PHYSICAL ACTIVITY AND ADHD: EVIDENCE ON DEVELOPMENTAL TRAJECTORIES, TRANSIENT AND DURABLE NEUROCOGNITIVE EFFECTS, AND REAL-WORLD APPLICATIONS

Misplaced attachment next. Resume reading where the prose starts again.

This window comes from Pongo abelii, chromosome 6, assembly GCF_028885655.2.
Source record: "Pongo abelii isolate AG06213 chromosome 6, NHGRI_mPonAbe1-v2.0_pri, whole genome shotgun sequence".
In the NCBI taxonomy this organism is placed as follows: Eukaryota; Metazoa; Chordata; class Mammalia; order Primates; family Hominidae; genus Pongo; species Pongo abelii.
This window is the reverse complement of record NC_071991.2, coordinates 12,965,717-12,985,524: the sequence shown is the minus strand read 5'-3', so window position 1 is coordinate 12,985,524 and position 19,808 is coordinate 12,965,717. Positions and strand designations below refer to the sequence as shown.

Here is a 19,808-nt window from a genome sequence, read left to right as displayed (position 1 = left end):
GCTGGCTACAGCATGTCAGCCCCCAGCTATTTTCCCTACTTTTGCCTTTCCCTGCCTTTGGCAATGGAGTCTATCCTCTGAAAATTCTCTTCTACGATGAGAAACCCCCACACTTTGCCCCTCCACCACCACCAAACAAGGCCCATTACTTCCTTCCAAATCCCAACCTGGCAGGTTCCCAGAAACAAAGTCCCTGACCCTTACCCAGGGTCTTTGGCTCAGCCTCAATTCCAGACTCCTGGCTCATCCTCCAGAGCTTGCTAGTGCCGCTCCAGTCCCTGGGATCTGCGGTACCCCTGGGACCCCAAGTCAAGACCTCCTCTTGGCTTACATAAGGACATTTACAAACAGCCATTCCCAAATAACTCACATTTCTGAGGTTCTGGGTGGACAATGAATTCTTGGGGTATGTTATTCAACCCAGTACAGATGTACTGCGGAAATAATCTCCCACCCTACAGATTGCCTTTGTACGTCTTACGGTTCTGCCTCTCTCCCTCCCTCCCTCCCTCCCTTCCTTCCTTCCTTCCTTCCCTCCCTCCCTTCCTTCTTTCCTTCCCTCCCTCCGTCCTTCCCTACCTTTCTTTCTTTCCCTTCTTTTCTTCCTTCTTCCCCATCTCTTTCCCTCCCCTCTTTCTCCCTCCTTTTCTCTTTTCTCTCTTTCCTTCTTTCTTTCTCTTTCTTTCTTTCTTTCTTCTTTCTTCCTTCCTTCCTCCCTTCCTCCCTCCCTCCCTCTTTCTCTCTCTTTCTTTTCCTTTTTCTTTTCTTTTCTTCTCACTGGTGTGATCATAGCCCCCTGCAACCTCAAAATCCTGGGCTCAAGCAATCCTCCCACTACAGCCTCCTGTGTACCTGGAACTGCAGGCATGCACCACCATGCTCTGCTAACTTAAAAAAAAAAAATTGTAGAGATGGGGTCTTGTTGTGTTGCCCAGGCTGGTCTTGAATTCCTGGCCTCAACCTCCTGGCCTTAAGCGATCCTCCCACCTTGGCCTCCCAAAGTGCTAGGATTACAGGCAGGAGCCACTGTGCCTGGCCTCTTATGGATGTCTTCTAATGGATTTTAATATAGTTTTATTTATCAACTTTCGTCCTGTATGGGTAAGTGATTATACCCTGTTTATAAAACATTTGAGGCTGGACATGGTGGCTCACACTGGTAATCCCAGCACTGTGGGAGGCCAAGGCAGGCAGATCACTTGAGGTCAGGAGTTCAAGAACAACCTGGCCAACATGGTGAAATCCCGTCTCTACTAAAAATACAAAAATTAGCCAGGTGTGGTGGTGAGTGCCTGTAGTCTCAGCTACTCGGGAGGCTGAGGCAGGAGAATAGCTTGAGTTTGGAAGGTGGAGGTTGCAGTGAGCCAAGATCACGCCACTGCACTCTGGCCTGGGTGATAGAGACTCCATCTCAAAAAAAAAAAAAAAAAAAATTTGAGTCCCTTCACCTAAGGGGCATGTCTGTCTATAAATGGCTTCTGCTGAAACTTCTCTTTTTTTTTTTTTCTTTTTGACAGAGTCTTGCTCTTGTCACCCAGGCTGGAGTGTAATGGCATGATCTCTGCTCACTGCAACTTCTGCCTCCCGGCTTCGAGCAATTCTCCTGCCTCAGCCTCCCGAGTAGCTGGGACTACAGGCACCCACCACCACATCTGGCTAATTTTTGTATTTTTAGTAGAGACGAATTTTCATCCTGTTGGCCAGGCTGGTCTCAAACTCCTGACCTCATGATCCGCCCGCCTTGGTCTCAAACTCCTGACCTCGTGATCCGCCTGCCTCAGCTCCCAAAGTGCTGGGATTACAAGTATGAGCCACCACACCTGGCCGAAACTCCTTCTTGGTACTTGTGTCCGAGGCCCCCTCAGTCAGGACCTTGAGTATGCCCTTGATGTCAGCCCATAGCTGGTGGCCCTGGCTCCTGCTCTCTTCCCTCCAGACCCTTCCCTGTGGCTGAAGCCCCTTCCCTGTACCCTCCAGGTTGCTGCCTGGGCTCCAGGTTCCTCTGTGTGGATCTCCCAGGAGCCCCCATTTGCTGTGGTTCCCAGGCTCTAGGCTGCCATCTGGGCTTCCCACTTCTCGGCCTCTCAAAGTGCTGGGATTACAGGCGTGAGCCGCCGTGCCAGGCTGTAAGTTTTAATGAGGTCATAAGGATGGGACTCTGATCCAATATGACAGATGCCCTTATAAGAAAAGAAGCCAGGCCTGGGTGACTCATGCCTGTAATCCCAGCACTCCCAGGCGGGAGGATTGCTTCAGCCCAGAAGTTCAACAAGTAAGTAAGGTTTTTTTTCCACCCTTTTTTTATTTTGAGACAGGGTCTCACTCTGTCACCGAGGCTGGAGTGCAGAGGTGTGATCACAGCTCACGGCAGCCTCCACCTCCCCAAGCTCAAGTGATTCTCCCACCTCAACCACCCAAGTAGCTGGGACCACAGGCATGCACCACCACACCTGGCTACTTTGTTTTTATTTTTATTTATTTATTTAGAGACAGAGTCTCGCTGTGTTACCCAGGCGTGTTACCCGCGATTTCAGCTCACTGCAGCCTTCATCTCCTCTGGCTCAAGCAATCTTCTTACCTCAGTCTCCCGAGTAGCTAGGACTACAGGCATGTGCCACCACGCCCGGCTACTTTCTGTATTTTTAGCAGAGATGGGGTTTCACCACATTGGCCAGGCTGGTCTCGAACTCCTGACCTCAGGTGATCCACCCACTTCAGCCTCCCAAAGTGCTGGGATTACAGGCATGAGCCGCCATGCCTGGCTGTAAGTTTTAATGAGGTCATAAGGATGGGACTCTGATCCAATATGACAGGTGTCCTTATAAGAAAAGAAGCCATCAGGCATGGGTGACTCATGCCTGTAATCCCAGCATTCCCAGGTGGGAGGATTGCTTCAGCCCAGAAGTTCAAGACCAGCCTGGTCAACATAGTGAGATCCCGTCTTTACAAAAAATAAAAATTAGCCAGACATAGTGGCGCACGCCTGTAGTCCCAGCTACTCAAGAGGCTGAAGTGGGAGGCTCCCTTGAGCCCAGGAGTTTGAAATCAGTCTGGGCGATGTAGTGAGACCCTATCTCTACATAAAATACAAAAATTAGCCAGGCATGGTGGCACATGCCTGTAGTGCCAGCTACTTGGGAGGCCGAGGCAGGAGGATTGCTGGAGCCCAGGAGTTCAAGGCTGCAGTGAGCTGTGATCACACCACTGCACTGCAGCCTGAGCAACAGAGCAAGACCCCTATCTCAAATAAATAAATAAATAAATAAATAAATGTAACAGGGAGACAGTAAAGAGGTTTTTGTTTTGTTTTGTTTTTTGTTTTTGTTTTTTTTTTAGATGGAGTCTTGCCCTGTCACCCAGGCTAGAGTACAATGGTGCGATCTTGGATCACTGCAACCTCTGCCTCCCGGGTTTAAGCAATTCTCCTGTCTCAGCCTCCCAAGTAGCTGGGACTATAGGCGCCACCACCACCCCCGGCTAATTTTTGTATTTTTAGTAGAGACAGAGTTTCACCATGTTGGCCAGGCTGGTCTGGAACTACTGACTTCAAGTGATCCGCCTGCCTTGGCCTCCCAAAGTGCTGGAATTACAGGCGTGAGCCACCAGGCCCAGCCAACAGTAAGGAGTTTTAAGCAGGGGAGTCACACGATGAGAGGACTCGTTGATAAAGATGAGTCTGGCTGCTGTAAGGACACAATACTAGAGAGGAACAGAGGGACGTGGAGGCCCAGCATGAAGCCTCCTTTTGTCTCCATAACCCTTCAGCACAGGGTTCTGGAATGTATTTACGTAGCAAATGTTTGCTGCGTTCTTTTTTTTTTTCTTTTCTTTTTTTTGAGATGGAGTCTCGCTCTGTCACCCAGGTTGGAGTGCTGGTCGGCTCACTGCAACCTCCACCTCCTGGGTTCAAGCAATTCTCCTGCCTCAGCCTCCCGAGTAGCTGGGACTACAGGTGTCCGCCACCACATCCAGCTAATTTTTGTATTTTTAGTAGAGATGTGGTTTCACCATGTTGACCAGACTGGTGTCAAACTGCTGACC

THE PROBLEM: Attention-Deficit/Hyperactivity Disorder (ADHD), the most common childhood mental health disorder in the United States, is the behavioral manifestation of neurodevelopmental delays. Physical activity (PA) is broadly accessible, culturally acceptable, and influences many of the same neurocognitive systems delayed in ADHD. These factors make PA a potential tool in treatment and management plans. This selective qualitative review synthesizes findings from studies investigating PA, fitness, and motor coordination in ADHD. INCLUSION AND EXCLUSION CRITERIA: Studies of PA [and related constructs] in youth on the spectrum for ADHD. MAIN RESULTS: Cross-sectional studies suggest children with ADHD evidence similar or higher PA levels than typically developing peers in childhood—a period when most PA is free play—but any advantages dissipate by adolescence, as PA programs become increasingly structured and selective. In adulthood, individuals with ADHD are more likely to be obese and less likely to meet healthy lifestyle guidelines. Longitudinal studies suggest that PA at earlier life stages predicts symptom severity in subsequent stages. Acute bout experiments suggest transient benefits on neurocognitive function following moderate-intensity activity of limited duration. Multi-week intervention studies have tested diverse formats with results that differ based upon the chosen outcome and comparison group utilized. CONCLUSION AND PRACTICAL APPLICATIONS: Existing research suggests youth with ADHD may benefit most from PA interventions that challenge cognition and fundamental movement skills in childhood, empower youth to participate in structured programs and meet PA guidelines in adolescence, and strategically time PA bouts to maximize focus during difficult periods of daily routines.